Businesses should stop operating in, financing, servicing, or trading with Israeli settlements in order to comply with their human rights responsibilities, Human Rights Watch said in a report released today. Those activities contribute to and benefit from an inherently unlawful and abusive system that violates the rights of Palestinians.
The 162-page report, “Occupation, Inc.: How Settlement Businesses Contribute to Israel’s Violations of Palestinian Rights,” documents how settlement businesses facilitate the growth and operations of settlements. These businesses depend on and contribute to the Israeli authorities’ unlawful confiscation of Palestinian land and other resources. They also benefit from these violations, as well as Israel’s discriminatory policies that provide privileges to settlements at the expense of Palestinians, such as access to land and water, government subsidies, and permits for developing land.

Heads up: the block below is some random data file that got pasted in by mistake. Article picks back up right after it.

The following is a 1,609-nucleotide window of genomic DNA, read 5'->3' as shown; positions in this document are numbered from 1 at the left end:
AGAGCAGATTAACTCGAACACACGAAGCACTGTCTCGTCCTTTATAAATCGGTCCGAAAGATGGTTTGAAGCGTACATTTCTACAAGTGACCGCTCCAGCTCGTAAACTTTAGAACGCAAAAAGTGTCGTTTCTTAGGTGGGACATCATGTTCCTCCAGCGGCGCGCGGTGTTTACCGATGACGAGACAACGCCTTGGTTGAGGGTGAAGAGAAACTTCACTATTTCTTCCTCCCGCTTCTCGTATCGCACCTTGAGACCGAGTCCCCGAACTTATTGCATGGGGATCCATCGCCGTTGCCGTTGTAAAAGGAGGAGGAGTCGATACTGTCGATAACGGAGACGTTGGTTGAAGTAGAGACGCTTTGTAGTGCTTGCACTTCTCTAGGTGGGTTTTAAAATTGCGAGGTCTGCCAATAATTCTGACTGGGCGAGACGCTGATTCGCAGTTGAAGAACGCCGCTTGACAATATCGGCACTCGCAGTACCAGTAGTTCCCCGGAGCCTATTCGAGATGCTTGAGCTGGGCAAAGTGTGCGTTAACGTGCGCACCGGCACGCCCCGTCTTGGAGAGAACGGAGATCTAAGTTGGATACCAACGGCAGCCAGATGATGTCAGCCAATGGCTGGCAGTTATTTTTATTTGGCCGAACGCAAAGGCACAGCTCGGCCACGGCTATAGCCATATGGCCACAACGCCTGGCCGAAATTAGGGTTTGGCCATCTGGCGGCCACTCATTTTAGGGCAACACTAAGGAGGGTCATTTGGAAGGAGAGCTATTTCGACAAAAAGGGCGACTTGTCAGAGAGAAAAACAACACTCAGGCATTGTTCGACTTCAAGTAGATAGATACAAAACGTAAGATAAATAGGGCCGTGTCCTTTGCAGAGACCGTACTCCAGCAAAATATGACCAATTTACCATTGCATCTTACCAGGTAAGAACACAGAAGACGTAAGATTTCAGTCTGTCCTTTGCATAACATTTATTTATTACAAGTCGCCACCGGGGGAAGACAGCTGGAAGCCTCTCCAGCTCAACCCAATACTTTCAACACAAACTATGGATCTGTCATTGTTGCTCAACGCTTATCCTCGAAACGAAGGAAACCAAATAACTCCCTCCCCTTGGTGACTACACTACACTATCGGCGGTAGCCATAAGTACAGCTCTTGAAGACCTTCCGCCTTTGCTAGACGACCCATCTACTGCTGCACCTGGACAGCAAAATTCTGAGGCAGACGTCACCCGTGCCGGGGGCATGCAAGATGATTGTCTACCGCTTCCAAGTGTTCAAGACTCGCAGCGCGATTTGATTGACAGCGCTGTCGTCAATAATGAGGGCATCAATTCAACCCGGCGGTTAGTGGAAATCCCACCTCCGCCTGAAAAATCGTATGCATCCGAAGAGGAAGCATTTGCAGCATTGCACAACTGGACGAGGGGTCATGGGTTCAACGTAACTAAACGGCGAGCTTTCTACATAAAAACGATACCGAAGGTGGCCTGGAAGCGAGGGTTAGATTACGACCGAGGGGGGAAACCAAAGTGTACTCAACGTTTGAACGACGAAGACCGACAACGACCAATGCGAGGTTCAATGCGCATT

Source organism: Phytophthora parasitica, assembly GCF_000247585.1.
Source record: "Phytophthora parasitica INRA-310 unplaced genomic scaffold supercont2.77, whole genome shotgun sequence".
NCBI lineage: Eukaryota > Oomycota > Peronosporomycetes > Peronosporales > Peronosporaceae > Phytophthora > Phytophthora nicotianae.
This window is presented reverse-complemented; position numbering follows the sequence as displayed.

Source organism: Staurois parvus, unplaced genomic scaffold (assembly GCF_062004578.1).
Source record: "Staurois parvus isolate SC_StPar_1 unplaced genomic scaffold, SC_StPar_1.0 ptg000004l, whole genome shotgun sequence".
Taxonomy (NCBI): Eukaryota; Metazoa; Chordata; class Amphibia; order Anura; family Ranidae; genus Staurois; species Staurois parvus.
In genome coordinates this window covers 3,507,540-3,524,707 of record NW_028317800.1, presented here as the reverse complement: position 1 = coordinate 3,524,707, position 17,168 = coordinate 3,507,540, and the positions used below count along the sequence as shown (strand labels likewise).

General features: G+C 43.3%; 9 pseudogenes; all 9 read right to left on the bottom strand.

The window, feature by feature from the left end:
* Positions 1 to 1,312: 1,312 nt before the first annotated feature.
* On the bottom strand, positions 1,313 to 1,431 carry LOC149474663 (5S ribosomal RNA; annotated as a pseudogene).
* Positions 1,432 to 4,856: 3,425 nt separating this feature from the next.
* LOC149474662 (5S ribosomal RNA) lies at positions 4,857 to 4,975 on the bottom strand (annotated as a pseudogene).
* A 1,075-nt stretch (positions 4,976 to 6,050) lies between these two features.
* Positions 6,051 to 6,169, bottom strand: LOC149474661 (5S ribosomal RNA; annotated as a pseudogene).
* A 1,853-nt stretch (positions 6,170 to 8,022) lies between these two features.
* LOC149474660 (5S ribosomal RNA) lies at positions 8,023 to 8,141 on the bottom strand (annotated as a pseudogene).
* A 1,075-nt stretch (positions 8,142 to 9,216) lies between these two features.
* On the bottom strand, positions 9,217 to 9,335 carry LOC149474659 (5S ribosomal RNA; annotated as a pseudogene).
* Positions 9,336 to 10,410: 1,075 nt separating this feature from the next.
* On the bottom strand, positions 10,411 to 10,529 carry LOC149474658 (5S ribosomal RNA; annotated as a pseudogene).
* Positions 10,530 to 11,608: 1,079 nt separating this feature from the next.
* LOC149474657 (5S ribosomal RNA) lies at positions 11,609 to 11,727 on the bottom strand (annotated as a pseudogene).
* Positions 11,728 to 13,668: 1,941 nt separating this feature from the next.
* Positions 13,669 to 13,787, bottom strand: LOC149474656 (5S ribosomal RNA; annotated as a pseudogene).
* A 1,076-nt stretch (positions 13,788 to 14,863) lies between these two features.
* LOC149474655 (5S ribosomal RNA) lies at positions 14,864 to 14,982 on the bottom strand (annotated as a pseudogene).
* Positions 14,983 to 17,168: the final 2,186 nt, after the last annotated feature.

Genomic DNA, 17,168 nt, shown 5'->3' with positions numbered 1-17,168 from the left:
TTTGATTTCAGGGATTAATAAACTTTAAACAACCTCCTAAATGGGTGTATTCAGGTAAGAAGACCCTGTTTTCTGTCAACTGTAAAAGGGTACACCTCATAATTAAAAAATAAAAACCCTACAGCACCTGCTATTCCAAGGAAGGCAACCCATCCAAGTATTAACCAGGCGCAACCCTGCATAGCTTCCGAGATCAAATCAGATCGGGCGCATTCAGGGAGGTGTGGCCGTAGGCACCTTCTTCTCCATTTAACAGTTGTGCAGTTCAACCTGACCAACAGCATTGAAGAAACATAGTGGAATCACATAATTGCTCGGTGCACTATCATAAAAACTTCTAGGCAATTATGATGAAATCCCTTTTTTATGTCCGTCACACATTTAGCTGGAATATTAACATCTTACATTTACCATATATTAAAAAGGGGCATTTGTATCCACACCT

“Settlement businesses unavoidably contribute to Israeli policies that dispossess and harshly discriminate against Palestinians, while profiting from Israel’s theft of Palestinian land and other resources,” said Arvind Ganesan, director of the business and human rights division. “The only way for businesses to comply with their own human rights responsibilities is to stop working with and in Israeli settlements.”
More than a half million Israeli settlers live in 237 settlements throughout the Israeli-occupied West Bank, including in East Jerusalem. Successive Israeli governments have facilitated this process, but businesses also play a critical role in establishing and expanding settlements, and enabling them to function.
Under the United Nations Guiding Principles on Business and Human Rights, companies should respect human rights and identify and mitigate any adverse human rights impact their operations may cause. But because of the nature of settlements, which are inherently illegal under the Geneva Conventions, companies cannot mitigate their contribution to Israel’s violations so long as they operate in settlements or engage in settlement-related commercial activity, Human Rights Watch said.